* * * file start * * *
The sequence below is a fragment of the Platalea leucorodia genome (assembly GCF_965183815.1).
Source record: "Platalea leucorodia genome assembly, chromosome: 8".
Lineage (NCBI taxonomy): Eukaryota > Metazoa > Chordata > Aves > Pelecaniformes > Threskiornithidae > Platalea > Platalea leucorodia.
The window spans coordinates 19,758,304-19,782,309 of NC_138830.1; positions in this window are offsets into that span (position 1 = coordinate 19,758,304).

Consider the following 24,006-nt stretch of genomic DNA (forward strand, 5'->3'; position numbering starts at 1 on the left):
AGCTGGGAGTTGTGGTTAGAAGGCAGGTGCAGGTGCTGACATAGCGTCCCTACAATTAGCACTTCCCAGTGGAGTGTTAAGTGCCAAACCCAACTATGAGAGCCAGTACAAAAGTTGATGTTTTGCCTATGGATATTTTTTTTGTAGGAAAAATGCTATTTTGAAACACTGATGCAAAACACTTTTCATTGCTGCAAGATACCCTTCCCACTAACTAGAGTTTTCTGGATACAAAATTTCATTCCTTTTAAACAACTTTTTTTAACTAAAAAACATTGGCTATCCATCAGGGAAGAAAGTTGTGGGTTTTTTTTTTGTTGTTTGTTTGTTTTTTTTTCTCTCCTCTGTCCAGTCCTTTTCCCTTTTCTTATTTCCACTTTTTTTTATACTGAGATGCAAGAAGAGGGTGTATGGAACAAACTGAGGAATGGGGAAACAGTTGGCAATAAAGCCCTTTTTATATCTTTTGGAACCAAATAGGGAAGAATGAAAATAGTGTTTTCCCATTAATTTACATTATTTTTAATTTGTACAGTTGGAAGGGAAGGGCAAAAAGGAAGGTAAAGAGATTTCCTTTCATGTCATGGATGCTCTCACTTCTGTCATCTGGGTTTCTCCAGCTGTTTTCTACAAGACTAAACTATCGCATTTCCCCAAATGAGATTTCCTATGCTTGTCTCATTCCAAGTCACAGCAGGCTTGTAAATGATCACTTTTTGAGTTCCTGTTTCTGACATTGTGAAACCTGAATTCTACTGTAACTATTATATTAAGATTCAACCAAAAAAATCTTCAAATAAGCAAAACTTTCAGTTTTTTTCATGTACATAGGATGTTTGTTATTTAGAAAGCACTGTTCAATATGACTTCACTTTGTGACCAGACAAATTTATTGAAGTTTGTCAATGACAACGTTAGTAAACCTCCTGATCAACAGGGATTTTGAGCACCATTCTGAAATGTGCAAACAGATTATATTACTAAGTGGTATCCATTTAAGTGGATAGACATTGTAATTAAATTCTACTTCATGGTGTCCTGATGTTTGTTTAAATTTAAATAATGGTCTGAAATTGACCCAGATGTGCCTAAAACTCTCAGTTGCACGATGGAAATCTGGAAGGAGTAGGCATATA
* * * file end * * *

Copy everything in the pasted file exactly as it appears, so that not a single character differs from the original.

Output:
The sequence below is a fragment of the Platalea leucorodia genome (assembly GCF_965183815.1).
Source record: "Platalea leucorodia genome assembly, chromosome: 8".
Lineage (NCBI taxonomy): Eukaryota > Metazoa > Chordata > Aves > Pelecaniformes > Threskiornithidae > Platalea > Platalea leucorodia.
The window spans coordinates 19,758,304-19,782,309 of NC_138830.1; positions in this window are offsets into that span (position 1 = coordinate 19,758,304).

Consider the following 24,006-nt stretch of genomic DNA (forward strand, 5'->3'; position numbering starts at 1 on the left):
AGCTGGGAGTTGTGGTTAGAAGGCAGGTGCAGGTGCTGACATAGCGTCCCTACAATTAGCACTTCCCAGTGGAGTGTTAAGTGCCAAACCCAACTATGAGAGCCAGTACAAAAGTTGATGTTTTGCCTATGGATATTTTTTTTGTAGGAAAAATGCTATTTTGAAACACTGATGCAAAACACTTTTCATTGCTGCAAGATACCCTTCCCACTAACTAGAGTTTTCTGGATACAAAATTTCATTCCTTTTAAACAACTTTTTTTAACTAAAAAACATTGGCTATCCATCAGGGAAGAAAGTTGTGGGTTTTTTTTTTGTTGTTTGTTTGTTTTTTTTTCTCTCCTCTGTCCAGTCCTTTTCCCTTTTCTTATTTCCACTTTTTTTTATACTGAGATGCAAGAAGAGGGTGTATGGAACAAACTGAGGAATGGGGAAACAGTTGGCAATAAAGCCCTTTTTATATCTTTTGGAACCAAATAGGGAAGAATGAAAATAGTGTTTTCCCATTAATTTACATTATTTTTAATTTGTACAGTTGGAAGGGAAGGGCAAAAAGGAAGGTAAAGAGATTTCCTTTCATGTCATGGATGCTCTCACTTCTGTCATCTGGGTTTCTCCAGCTGTTTTCTACAAGACTAAACTATCGCATTTCCCCAAATGAGATTTCCTATGCTTGTCTCATTCCAAGTCACAGCAGGCTTGTAAATGATCACTTTTTGAGTTCCTGTTTCTGACATTGTGAAACCTGAATTCTACTGTAACTATTATATTAAGATTCAACCAAAAAAATCTTCAAATAAGCAAAACTTTCAGTTTTTTTCATGTACATAGGATGTTTGTTATTTAGAAAGCACTGTTCAATATGACTTCACTTTGTGACCAGACAAATTTATTGAAGTTTGTCAATGACAACGTTAGTAAACCTCCTGATCAACAGGGATTTTGAGCACCATTCTGAAATGTGCAAACAGATTATATTACTAAGTGGTATCCATTTAAGTGGATAGACATTGTAATTAAATTCTACTTCATGGTGTCCTGATGTTTGTTTAAATTTAAATAATGGTCTGAAATTGACCCAGATGTGCCTAAAACTCTCAGTTGCACGATGGAAATCTGGAAGGAGTAGGCATATA